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Whether you’re road cycling, hitting the trails on a mountain bike, or cardio training on one of the best exercise bikes at home, finding the right bike seat height is the key to a safe and smooth ride. If your seat is too high, it can put you at risk for knee injuries, saddle sores, and pain in the hamstrings, calves, sacroiliac (SI) joint, and more. If it’s too low, it can close off your hips, and you’ll generate less power. So you can forget about crushing new PRs.

The right bike seat height for you really comes down to your inseam, but here are some quick ways to measure.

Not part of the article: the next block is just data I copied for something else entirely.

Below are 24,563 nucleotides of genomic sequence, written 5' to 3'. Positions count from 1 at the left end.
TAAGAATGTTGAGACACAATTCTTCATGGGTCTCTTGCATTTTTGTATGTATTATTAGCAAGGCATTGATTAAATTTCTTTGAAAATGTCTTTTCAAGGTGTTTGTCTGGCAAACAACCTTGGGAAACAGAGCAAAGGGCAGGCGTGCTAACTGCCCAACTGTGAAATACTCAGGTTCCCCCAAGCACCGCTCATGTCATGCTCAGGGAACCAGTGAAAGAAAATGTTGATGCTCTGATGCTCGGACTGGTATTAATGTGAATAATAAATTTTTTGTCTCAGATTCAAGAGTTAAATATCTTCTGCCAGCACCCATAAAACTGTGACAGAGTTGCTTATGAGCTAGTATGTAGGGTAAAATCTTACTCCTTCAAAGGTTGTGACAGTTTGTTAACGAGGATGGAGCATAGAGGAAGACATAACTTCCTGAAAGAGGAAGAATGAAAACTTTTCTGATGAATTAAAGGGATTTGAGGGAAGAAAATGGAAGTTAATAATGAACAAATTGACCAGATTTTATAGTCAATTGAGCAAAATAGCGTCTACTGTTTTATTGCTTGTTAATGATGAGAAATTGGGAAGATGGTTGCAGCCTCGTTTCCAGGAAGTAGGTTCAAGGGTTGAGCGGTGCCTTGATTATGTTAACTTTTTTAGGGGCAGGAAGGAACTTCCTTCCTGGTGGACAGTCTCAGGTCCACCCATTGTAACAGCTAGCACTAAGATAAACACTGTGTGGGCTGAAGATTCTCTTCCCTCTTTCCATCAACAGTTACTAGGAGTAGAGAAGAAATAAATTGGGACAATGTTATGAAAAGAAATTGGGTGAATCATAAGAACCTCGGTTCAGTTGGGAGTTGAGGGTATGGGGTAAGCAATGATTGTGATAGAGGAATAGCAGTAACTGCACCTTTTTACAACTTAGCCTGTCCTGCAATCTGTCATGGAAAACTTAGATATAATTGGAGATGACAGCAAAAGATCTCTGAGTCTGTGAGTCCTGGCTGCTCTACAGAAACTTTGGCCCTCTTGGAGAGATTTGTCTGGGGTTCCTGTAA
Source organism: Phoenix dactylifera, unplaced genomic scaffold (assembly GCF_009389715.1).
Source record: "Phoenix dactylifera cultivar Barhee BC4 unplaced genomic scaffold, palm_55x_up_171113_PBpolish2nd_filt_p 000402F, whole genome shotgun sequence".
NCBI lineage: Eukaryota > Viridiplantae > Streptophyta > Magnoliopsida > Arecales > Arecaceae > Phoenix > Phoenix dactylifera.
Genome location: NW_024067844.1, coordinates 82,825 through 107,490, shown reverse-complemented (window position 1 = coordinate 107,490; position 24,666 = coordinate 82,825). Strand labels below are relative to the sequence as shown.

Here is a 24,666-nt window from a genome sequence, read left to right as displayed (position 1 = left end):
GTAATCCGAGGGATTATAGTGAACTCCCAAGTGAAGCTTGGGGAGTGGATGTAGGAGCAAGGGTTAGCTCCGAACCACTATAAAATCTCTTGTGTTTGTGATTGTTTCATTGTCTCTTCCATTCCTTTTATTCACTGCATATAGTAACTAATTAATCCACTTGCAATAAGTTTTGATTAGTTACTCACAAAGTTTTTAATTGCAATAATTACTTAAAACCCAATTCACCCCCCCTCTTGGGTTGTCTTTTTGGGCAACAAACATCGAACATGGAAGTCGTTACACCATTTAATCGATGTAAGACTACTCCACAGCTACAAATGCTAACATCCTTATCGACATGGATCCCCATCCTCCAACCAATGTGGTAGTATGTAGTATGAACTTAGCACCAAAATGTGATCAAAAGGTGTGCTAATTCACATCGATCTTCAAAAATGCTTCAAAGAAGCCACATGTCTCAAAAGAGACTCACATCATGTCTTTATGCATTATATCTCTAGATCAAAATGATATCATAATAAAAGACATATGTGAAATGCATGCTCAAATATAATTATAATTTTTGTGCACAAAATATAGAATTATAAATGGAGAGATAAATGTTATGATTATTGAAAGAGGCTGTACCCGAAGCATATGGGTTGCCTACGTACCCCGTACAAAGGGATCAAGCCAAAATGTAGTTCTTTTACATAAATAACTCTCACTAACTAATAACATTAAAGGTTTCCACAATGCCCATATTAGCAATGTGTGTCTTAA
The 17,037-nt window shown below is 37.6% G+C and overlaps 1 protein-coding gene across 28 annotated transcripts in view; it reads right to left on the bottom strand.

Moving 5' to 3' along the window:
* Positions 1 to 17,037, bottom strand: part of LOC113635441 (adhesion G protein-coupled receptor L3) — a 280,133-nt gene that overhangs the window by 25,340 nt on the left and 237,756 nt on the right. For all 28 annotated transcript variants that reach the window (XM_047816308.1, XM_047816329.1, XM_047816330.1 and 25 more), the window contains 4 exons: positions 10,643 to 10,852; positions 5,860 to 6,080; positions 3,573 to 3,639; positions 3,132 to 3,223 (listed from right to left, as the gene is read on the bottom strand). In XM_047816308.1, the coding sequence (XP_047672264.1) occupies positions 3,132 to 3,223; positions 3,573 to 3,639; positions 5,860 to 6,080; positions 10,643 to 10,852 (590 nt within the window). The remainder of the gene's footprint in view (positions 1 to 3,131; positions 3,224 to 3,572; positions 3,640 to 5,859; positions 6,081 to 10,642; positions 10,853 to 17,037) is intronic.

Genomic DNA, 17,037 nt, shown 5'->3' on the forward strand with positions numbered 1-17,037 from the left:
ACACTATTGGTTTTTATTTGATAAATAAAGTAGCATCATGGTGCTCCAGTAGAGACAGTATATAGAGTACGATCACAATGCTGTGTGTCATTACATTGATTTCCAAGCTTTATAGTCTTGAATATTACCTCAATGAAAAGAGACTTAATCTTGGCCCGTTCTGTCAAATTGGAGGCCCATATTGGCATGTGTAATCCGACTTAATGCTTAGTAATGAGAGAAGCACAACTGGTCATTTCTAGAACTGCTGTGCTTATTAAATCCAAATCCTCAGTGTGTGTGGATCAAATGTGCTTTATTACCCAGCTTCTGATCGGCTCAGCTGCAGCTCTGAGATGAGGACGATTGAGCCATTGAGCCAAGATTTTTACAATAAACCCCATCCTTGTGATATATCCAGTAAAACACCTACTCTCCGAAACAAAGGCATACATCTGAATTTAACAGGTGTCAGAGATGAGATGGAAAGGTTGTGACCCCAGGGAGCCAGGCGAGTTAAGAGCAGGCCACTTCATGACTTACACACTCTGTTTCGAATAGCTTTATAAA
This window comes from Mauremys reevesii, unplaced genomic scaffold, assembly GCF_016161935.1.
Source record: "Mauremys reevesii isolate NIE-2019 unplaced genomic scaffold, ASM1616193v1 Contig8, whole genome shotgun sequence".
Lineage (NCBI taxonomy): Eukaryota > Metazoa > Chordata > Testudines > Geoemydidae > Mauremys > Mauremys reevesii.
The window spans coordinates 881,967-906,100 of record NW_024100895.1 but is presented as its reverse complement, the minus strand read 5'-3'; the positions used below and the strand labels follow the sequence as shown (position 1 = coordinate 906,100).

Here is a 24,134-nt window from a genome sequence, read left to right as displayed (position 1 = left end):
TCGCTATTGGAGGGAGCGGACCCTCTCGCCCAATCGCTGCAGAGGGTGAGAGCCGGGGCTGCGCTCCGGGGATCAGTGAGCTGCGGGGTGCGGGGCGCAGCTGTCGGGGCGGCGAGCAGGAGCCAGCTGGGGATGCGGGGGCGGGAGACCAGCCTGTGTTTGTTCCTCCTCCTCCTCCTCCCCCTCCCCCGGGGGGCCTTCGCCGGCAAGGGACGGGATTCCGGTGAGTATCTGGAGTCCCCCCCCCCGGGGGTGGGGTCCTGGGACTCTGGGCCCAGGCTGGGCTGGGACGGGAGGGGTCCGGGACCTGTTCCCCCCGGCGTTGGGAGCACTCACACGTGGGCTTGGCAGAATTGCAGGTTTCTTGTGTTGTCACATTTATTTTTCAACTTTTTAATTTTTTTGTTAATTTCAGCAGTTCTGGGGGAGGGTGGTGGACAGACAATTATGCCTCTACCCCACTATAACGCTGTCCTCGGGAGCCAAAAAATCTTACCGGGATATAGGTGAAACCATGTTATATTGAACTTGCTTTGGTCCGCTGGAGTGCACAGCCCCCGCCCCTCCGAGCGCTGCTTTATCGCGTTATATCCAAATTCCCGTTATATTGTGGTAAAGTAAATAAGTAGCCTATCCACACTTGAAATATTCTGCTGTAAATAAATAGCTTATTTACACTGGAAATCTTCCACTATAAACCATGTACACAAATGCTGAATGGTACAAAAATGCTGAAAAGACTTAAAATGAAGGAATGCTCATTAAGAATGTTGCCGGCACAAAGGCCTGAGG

How To Find the Correct Saddle Height

There are four ways to find the correct saddle height: the Heel Method, LeMond Method, Hamley Method, and Holmes Method. Some are more reliable than others, so while we’ve included all of them here, there are also notes about which ones you might want to skip.

Also, when measuring, wear your cycling shoes since this can change your height and measured inseam. And remember: Listen to your body and pay attention to how you feel when you’re actually riding. While these methods can steer you in the right direction, they don’t account for individual differences in anatomy.

Heel Method

The Heel Method is one of the easiest ways to find the correct saddle height because you don’t need any tools or measurements.

First, make sure the crank (or drive train) is in line with the seat post, sit on the saddle, and fully extend your leg with your knee locked. Then, pedal backward.